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« links for 2007-04-28 | Main | Hear This: On Digital Media, Episode #32: Mike Shehan, CEO of Booyah Networks and SpotXchange »

New Podcast Workflow Challenge: Channel Separation

For simple, portable, one-on-one interview recording I'm using an Olympus DS-30 (on the highest quality setting) coupled with a stereo cardioid condenser mic from Giant Squid Audio Lab.

I used this gear for my interview with Mike Shehan in Episode #32 of ODM.

The double-headed mic allows me to record one voice on each channel, effectively giving me two-track recording capabilities in a device about the size of a 1st Gen iPod Shuffle.

The combination works great and the small size enables me to carry it all the time, just in case an opportunity presents itself.

I discovered that my audio sounds much better if I eliminate channel bleeding (natch). Right now, I'm doing this manually in Garageband. (Click the image to enlarge.)

Notice how I drop out my audio track when the interviewee speaks and vice versa. It sounds a lot better when I do this, but the process is all done manually - this short interview took me an hour to complete in post production.

Is there an automated solution for this? Any advice is appreciated.

[tags]Podcast, Podcasting, Audio Production, Garageband, Audio Recording, Olympus DS-30, Giant Squid Audio Lab, Multi-Track Recording, On Digital Media, Digital Media[/tags]

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Reader Comments (2)

I assum you are familiar with The Levelator from Gigavox. I use it for all interviews that I do on my own and it works like a champ.

Here's what I'd do:

1. Save a copy of what you have right now.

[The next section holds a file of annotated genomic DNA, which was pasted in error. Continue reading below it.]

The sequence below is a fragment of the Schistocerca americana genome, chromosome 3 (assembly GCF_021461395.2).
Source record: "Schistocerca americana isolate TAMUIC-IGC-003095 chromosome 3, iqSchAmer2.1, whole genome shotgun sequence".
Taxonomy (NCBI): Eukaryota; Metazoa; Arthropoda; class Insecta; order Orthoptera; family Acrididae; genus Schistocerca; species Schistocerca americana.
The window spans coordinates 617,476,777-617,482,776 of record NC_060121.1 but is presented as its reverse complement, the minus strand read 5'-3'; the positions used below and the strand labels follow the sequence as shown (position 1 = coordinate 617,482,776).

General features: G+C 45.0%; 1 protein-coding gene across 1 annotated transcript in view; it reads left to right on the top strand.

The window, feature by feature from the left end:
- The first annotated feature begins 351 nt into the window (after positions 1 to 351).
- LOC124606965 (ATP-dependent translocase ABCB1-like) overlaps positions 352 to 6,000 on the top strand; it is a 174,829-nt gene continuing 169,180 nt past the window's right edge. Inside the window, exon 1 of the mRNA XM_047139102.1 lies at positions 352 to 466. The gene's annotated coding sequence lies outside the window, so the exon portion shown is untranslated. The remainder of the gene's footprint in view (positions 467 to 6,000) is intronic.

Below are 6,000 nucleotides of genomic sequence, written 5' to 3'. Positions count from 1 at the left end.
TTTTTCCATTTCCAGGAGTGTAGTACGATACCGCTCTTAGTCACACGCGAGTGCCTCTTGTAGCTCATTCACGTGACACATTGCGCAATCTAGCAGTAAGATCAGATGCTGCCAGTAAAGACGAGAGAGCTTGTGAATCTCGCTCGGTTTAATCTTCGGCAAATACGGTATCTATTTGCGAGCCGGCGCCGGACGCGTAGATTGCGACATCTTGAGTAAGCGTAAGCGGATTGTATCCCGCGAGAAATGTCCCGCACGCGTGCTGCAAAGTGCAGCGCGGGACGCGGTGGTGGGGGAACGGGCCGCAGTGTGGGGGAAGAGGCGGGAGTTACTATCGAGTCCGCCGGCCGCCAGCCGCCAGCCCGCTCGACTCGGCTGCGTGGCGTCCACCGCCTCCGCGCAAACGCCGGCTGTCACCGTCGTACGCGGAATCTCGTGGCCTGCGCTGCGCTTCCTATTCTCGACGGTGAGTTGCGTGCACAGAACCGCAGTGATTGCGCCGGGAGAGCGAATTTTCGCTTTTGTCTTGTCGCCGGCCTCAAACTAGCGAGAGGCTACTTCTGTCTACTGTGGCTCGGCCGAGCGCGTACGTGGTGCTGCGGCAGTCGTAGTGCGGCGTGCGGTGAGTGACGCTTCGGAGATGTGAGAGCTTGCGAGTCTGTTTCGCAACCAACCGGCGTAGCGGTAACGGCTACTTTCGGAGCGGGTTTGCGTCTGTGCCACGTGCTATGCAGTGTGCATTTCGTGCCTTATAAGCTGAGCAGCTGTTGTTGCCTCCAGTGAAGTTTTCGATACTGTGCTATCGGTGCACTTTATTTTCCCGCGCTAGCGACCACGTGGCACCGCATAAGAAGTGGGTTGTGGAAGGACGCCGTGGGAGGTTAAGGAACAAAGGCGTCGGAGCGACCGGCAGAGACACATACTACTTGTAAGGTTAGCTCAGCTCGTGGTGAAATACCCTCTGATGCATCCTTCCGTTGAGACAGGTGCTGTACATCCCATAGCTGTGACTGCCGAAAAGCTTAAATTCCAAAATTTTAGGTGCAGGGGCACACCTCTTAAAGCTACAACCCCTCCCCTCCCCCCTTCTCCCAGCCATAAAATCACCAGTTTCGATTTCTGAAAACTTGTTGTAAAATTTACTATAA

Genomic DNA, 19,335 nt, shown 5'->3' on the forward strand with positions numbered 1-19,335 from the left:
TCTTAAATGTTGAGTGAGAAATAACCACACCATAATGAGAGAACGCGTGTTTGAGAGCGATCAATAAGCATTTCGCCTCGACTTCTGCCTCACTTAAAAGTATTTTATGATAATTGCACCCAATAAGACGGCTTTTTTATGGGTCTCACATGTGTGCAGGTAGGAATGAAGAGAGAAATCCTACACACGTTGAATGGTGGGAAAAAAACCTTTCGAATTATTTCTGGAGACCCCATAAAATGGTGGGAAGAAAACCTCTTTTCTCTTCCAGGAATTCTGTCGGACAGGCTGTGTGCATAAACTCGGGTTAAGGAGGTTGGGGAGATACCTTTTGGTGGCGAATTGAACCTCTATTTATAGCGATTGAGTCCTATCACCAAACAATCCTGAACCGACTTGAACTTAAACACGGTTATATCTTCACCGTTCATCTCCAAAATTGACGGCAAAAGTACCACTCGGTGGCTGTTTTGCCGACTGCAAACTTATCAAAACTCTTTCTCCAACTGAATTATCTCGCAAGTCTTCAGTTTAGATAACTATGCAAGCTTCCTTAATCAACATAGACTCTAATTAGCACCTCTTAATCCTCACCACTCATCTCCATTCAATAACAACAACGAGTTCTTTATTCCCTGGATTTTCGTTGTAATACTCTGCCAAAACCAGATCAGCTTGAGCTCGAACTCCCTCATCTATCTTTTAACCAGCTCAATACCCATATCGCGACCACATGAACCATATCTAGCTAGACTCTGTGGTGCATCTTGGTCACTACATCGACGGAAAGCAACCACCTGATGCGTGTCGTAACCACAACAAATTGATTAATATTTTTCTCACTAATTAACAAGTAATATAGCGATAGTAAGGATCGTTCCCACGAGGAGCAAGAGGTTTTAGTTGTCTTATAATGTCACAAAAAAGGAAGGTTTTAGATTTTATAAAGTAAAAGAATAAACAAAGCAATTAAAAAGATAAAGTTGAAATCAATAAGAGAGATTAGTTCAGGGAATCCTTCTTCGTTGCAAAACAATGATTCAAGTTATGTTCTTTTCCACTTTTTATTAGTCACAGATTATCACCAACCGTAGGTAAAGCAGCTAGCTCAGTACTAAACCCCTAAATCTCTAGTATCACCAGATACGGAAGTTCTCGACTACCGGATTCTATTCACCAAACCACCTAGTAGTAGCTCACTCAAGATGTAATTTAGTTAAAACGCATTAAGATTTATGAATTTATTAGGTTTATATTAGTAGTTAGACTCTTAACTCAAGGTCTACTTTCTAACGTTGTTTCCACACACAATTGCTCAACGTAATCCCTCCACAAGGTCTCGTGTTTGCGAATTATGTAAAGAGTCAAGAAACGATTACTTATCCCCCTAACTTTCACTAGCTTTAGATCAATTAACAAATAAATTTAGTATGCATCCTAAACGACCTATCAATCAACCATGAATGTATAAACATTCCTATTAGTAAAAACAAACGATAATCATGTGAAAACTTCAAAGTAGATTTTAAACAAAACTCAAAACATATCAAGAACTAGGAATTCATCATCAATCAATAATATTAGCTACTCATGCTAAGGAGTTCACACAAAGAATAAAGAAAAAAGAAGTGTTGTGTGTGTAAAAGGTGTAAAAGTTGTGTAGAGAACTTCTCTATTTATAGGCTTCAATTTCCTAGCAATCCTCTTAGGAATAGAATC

2. Undo that envelope tool so that the volume on each track looks like it did when you stopped recording.
3. Export an .aiff file.

4. Re-open the new .aiff file inside of GB and do your gross editing there, if necessary. No intros and outros. Just get rid of any stammers or sections you won't want to go in the podcast.

5. Drop it in The Levelator.

6. Reopen the output file from the Levelator and give it a listen. Should sound poifect!

Lemmie know if it works.


April 27, 2007 | Unregistered CommenterEvo

Thanks, Evo.

I use the Levelator all the time. In this case, I believe that The Levelator attempted to merge the sound from the two channels.

It didn't work so well in this instance as the bleeding channel was actually amplified by the wall behind me, creating an odd echo effect in the resulting mix.

One thing I haven't tried is to change up the workflow - I've been using The Levelator on final files, which include intros, outros, music and etc. That's probably bad.

I'll try applying it first, then make my edits to see if that changes anything.


April 30, 2007 | Unregistered Commenterjf

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